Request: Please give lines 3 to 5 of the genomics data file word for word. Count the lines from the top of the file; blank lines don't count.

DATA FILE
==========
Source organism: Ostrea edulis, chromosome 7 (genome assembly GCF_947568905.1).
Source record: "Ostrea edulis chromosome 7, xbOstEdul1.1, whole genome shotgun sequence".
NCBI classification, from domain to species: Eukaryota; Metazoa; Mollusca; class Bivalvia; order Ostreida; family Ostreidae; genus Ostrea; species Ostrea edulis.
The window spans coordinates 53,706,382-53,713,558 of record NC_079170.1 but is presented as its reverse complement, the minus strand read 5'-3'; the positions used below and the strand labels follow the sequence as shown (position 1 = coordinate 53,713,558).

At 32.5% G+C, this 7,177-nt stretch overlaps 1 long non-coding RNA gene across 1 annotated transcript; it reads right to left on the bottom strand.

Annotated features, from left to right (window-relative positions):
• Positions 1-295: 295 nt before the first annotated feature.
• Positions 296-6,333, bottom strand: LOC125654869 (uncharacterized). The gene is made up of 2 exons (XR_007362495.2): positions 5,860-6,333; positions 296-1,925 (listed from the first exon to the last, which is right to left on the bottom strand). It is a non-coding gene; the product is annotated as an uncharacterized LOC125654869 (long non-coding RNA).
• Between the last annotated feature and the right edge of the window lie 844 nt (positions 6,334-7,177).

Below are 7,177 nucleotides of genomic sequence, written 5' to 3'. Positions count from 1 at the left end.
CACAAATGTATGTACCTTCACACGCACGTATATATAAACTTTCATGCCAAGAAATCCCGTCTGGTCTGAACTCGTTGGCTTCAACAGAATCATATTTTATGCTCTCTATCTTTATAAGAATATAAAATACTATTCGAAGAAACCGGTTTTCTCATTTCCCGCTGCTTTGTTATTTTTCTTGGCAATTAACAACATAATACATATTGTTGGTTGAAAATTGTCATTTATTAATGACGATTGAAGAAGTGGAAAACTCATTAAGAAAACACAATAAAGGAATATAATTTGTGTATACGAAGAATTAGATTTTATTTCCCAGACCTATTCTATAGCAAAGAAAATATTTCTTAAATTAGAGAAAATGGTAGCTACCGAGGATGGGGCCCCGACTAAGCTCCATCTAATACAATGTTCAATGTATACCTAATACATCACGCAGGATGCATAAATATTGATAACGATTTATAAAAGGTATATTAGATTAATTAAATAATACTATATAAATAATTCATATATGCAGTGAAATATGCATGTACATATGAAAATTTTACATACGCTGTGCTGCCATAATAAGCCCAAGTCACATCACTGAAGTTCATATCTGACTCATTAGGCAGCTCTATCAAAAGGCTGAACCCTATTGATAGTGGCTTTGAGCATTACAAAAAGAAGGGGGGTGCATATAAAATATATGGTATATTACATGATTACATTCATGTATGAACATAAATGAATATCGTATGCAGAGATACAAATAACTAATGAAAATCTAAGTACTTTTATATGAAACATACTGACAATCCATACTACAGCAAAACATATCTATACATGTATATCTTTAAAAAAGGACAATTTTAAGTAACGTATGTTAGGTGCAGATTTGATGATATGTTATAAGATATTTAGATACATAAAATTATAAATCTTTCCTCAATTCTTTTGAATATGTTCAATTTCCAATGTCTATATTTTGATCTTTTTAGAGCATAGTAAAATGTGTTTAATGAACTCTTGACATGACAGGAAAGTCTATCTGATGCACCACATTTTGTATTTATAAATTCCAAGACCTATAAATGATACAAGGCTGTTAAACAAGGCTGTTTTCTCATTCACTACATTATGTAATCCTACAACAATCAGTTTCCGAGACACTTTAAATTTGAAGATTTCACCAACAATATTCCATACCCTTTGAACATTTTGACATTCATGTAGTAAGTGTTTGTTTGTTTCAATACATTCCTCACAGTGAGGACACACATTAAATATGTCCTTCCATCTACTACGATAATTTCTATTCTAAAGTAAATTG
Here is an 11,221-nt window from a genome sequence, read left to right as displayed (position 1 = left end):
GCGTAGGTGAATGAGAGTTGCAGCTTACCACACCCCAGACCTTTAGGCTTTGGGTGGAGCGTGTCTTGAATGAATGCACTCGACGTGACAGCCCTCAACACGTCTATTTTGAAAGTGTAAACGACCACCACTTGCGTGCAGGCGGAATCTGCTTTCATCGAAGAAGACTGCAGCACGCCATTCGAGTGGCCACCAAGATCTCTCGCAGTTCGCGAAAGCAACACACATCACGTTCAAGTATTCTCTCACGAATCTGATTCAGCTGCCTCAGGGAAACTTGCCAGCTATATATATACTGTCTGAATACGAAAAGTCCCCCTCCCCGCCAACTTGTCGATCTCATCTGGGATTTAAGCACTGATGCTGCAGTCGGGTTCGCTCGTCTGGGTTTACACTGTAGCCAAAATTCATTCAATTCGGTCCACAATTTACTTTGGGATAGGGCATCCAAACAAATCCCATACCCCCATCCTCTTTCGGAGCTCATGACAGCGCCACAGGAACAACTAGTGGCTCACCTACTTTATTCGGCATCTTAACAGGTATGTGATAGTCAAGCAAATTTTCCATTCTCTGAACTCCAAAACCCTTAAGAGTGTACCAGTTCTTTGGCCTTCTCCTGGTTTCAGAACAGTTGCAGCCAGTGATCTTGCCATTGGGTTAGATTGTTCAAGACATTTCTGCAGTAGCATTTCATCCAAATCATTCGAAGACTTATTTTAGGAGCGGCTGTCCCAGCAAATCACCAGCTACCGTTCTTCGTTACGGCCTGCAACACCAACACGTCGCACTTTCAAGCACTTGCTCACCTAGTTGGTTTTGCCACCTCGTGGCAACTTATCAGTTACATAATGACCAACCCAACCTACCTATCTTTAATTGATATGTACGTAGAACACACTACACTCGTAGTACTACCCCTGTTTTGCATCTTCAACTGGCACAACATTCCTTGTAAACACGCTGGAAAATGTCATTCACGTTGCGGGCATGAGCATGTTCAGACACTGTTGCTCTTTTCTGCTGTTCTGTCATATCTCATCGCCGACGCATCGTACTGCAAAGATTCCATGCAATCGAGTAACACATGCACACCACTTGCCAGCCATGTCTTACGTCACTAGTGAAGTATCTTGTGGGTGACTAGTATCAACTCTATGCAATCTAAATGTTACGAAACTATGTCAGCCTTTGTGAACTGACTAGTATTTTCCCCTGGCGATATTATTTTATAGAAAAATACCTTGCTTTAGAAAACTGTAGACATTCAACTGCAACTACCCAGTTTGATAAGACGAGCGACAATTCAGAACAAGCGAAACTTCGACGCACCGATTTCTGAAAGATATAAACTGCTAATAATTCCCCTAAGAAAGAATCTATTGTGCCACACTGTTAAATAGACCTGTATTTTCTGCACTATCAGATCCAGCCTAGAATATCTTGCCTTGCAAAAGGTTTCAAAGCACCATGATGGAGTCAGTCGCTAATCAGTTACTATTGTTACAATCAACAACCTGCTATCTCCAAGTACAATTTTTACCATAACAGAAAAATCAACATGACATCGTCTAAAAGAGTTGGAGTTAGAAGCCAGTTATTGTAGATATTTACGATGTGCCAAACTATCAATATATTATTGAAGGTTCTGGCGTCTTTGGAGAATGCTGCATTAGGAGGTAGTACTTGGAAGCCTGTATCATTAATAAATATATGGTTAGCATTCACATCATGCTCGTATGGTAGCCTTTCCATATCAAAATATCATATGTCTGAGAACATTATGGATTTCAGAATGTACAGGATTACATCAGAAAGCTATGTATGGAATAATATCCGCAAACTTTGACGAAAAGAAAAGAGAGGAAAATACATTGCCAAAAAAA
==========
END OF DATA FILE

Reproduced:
NCBI classification, from domain to species: Eukaryota; Metazoa; Mollusca; class Bivalvia; order Ostreida; family Ostreidae; genus Ostrea; species Ostrea edulis.
The window spans coordinates 53,706,382-53,713,558 of record NC_079170.1 but is presented as its reverse complement, the minus strand read 5'-3'; the positions used below and the strand labels follow the sequence as shown (position 1 = coordinate 53,713,558).

At 32.5% G+C, this 7,177-nt stretch overlaps 1 long non-coding RNA gene across 1 annotated transcript; it reads right to left on the bottom strand.